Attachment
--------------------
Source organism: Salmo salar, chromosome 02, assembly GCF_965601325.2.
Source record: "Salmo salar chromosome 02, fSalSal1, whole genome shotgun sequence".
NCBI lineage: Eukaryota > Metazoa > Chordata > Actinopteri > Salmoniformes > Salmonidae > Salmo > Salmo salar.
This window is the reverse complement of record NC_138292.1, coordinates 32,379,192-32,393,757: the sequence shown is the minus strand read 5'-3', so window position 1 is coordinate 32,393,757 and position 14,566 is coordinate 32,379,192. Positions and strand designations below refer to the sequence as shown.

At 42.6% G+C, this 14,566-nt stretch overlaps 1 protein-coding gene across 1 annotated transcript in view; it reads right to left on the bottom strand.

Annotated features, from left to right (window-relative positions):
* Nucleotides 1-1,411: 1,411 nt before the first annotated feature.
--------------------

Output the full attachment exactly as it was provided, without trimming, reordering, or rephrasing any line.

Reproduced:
Source organism: Salmo salar, chromosome 02, assembly GCF_965601325.2.
Source record: "Salmo salar chromosome 02, fSalSal1, whole genome shotgun sequence".
NCBI lineage: Eukaryota > Metazoa > Chordata > Actinopteri > Salmoniformes > Salmonidae > Salmo > Salmo salar.
This window is the reverse complement of record NC_138292.1, coordinates 32,379,192-32,393,757: the sequence shown is the minus strand read 5'-3', so window position 1 is coordinate 32,393,757 and position 14,566 is coordinate 32,379,192. Positions and strand designations below refer to the sequence as shown.

At 42.6% G+C, this 14,566-nt stretch overlaps 1 protein-coding gene across 1 annotated transcript in view; it reads right to left on the bottom strand.

Annotated features, from left to right (window-relative positions):
* Nucleotides 1-1,411: 1,411 nt before the first annotated feature.